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Wednesday, May 19, 2010

PUC Approves Combined-Cycle Natural Gas Power Plant near Brookings

Bob Mercer hints that he's got issues with us greenies for hooting and hollering about Big Stone II, Keystone XL, and Hyperion while "sitting on our hands" while the Public Utilities Commission the 300-megawatt natural-gas-fired Deer Creek Station in Brookings County. Come on, Bob, cut us some slack: we can only fight so many battles!

I do find it interesting that Deer Creek planner Basin Electric doesn't sound concerned with transmission issues. People tell me we can't really attract any big wind farms until we build big expensive transmission lines to export our power to Minneapolis, Chicago, and other points more populous. But Basin Electric apparently apparently doesn't need big interstate transmission lines to justify their $400-million investment; Mercer says Basin Electric anticipates they'll need up to 1400 megawatts more over the next decade just to meet their own power needs.

The plant also appears to fit with nearby wind power: project manager Gavin McCollam tells our PUC that the Deer Creek Station can be fired up or throttled back in coordination with fluctuating wind power availability.

On the green side, natural gas is still unsustainable fossil fuel, jut like coal and oil. But the Union of Concerned Scientists admits natural gas is an improvement over other dinosaur power:

Although natural gas is a fossil fuel and so is made up mostly of carbon, global warming emissions from gas are much less than coal or oil. Compared to coal, gas produces 43 percent fewer carbon emissions for each unit of energy produced, and 30 percent less than oil. Gas also produces no solid waste, unlike the massive amounts of ash from a coal plant, and very little sulfur dioxide and particulate emissions.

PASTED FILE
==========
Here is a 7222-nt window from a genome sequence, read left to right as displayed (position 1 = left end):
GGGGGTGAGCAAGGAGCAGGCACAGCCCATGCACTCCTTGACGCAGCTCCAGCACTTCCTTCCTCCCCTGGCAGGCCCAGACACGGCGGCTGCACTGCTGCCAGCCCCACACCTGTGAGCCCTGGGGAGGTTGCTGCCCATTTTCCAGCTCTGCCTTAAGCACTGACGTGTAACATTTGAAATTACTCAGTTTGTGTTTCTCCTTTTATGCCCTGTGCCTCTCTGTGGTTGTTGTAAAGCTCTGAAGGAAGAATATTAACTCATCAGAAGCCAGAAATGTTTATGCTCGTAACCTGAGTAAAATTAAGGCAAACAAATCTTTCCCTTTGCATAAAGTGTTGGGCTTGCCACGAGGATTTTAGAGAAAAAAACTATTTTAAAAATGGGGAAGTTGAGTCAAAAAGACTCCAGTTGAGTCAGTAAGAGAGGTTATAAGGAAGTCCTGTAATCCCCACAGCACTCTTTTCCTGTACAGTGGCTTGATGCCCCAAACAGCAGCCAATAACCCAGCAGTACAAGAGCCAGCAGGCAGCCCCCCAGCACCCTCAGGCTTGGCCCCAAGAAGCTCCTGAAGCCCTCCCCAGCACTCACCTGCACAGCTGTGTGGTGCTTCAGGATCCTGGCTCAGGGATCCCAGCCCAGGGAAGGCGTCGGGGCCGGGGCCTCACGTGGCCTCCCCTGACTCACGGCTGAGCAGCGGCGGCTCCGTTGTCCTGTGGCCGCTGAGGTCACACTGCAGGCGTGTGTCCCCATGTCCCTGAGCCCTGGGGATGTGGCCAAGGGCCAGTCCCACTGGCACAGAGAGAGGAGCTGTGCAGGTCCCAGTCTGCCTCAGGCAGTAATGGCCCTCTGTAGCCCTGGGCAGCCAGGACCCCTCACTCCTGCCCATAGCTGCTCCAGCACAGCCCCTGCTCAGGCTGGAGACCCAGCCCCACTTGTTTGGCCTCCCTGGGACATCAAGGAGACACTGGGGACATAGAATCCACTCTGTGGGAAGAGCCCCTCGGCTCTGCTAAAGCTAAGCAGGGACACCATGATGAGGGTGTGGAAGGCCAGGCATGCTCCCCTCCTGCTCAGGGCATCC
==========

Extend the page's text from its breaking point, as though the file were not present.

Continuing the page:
On the other hand, the combustion of gas still produces nitrogen oxides, a cause of smog and acid rain. And while carbon emissions are lower, natural gas itself is a powerful greenhouse gas. Natural gas (methane) is much more effective than carbon dioxide at trapping heat in the atmosphere, 58 times more effective on a pound-for-pound basis. Methane concentrations have increased eight times faster than carbon dioxide, doubling since the beginning of the industrial age. Natural gas use has accounted for about 10 percent of all global warming emissions ["How Natural Gas Works," Union of Concerned Scientists, ©2010].

The "Social and Economic Impact Study" prepared by the First District Association of Local Governments for the PUC notes that natural gas power plants produce no substantial solid waste (unlike coal, oil, nuclear, and municipal solid waste burners).

But what say you, green readers? Should we be raising a stink over the Deer Creek Station? Or do we do better to save our fire for the big polluters and land-grabbers at TransCanada and Hyperion?


  1. In my opinion, natural gas and nuclear power can serve as "stepping stones" on the way to the ultimate goal of wind and solar dominance.

    Even "clean coal" and coal gasification might have legitimate roles in the short-to-medium term.

    Let's allow ourselves to lose a few battles in order to win the war.

    Another good word verification display here: dreptudi (plural of dreptudus, emphasis on second syllable, meaning the sort of person who thinks that old-fashioned methods can constitute viable short-term progressive options).

  2. Stan, you're so practical.

    I'll admit, the idea that the combined-cycle plant can be adjusted to balance shifting wind power supply really strikes a positive chord with me. We need energy capacity like that to keep the power supply stable (at least until we get Shipstones!).


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